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ACT Scores and College Choices Go Hand in Hand

Deciding on a college can be a long and complicated process. But new research indicates many students follow their early preferences and are guided by their college-admission test scores.

The recently released ACT Enrollment Management Trends Report found that as ACT scores increase, students are more likely to enroll in four-year institutions and attend out-of-state schools or those farther away from home. Also, students who took the ACT as juniors generally had higher scores that those who tested in 12th grade.

When students take the ACT, they indicate their top college choices. The ACT research discovered that those early preferences are good predictors of where students ultimately go. Those who scored between 20 and 23, enroll at one of their top four choices more than 77 percent of the time. (A perfect ACT score is 36.) The higher the composite of their ACT number, the more likely they were to enroll at their first-choice school.

Performance on the ACT also was linked to the likelihood that students would go to school near home. Of those ACT-tested high school graduates who enrolled in college, the median distance between home and college was 51 miles. For students with ACT scores between 20 and 23, the median distance between home and college was 45 miles, while those scoring between 33 and 36, the median distance was 172 miles.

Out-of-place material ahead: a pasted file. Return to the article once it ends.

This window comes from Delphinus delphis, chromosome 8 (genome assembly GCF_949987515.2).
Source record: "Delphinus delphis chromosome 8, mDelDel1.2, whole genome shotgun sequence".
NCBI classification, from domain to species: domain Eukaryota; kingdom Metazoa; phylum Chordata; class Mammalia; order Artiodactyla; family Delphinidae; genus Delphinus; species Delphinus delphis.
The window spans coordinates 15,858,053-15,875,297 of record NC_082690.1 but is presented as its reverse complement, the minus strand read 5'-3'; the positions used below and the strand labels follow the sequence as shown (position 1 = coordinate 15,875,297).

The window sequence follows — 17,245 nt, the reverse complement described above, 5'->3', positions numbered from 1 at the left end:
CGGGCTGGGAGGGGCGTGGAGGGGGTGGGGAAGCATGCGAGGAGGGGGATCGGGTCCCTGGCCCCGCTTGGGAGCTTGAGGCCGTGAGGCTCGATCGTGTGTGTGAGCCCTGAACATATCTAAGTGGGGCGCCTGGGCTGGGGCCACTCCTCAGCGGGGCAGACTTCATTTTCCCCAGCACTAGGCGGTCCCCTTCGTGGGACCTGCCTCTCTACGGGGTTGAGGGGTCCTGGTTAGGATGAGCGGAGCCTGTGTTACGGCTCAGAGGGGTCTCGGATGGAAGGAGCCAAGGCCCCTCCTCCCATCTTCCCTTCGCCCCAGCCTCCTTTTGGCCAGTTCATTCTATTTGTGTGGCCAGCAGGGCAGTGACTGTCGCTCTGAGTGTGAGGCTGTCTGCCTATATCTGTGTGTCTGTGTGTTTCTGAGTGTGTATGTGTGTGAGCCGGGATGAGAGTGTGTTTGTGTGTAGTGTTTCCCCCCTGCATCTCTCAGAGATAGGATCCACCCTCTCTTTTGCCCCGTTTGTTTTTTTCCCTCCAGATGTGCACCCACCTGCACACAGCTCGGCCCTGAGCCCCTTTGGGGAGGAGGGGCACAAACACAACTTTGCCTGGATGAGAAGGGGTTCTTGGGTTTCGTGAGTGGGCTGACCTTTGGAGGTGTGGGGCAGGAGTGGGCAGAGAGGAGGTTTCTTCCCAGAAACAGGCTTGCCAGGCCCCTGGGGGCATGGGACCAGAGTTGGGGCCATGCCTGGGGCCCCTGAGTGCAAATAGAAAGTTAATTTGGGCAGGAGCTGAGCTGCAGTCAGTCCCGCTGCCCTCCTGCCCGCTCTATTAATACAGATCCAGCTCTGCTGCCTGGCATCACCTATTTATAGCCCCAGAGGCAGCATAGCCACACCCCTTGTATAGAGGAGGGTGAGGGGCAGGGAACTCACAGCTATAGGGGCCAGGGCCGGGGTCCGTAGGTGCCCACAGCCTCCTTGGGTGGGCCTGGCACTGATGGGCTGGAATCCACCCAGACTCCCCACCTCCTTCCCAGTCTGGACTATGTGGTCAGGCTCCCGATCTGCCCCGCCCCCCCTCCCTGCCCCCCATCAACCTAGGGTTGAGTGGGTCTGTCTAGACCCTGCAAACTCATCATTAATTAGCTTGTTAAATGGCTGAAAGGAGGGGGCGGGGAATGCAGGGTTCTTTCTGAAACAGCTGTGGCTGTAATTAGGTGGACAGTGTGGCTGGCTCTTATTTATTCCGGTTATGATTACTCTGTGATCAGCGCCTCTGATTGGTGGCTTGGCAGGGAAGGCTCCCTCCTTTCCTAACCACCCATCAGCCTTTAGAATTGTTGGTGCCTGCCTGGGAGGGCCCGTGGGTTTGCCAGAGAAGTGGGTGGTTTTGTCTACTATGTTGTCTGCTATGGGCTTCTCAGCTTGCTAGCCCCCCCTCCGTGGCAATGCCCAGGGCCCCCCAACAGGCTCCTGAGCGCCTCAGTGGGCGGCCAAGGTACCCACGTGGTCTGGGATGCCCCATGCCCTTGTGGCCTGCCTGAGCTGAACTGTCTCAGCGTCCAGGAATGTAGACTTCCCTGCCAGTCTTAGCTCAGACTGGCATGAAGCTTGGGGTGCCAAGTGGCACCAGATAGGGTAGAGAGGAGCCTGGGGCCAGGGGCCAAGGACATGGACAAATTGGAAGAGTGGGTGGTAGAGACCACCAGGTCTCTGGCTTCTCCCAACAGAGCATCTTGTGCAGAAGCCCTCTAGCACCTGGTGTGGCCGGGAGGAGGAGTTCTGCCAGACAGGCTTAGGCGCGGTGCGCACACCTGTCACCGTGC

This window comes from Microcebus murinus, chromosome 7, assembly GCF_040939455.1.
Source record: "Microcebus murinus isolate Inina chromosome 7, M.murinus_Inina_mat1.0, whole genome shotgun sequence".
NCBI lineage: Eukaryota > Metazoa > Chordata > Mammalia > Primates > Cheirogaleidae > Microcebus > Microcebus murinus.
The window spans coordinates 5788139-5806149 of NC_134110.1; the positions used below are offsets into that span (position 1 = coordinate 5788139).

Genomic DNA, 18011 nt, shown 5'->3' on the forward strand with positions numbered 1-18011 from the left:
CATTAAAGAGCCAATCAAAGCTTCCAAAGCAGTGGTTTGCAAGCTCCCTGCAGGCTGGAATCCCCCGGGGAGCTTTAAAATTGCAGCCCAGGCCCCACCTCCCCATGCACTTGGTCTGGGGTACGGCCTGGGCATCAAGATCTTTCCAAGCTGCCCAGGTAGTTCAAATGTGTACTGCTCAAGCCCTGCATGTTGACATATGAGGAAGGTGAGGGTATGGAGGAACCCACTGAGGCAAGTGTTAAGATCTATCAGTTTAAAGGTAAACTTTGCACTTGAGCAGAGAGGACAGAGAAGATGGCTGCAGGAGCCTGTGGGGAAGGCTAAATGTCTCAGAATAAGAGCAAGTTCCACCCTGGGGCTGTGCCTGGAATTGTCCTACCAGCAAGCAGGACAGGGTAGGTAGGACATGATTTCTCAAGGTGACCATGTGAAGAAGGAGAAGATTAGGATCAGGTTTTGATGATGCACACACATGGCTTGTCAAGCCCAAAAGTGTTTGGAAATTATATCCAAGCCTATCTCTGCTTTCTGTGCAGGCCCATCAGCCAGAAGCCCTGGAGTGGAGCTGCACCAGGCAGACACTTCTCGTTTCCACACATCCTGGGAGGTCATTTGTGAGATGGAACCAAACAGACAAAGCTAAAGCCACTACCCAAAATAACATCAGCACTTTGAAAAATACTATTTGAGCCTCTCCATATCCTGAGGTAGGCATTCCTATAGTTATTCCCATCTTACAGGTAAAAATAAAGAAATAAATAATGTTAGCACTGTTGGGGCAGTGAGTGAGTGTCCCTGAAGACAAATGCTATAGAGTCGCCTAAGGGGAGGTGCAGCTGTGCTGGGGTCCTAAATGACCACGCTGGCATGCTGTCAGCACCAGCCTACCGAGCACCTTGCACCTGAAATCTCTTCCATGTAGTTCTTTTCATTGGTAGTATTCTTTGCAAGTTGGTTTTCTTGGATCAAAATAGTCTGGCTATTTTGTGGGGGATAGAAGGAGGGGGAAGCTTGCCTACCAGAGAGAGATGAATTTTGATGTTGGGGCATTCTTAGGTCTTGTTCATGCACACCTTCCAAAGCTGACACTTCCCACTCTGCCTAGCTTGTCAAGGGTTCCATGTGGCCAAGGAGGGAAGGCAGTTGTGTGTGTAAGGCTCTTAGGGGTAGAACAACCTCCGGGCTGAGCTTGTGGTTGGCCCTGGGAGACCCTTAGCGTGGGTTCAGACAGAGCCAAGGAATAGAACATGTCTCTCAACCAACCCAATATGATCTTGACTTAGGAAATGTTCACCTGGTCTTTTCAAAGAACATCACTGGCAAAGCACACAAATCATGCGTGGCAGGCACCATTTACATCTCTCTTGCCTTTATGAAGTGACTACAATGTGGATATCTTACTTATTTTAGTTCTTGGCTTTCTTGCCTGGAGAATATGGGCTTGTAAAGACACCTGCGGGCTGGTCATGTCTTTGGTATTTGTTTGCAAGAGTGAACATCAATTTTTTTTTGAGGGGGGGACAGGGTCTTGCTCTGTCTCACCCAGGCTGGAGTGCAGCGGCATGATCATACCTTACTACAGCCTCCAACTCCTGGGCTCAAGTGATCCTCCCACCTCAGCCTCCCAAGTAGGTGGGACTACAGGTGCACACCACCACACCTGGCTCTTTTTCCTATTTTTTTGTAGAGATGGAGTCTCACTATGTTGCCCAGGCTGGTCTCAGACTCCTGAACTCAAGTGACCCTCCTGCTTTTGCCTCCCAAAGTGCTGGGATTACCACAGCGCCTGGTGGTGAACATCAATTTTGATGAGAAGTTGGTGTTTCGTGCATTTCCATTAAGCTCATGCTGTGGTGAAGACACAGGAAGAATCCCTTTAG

The trends differ for those who take the ACT versus the SAT. In states where most high school graduates take the ACT, 18 percent of ACT test-takers enroll in out-of-state colleges. In states where a large majority of high school graduates take the SAT, 51 percent of ACT-takers end up at out-of-state colleges.

Last year, 70 percent of the ACT-tested graduating class of 2011 first tested in 11th grade, whereas 30 percent first tested in 12th grade. While scores for seniors who took the exam were generally lower than for juniors who took the ACT, about two-thirds of them went on to enroll at colleges and most at four-year institutions. The reports says that it's a missed opportunity to overlook recruiting seniors who take the ACT.

ACT researchers also found a student's likelihood of having a good fit between personal interests and their planned major increased with ACT composite score. Slightly less than half of all students with a score between 33 and 36 selected a major that was well aligned with their interests, compared with only 27 percent of students with a score of 15 or lower.

Of the ACT-tested class of 2011, 53 percent of students enrolled in a four-year college, 18 percent enrolled in a two-year college, and 29 percent did not enroll in college, according to the ACT report.

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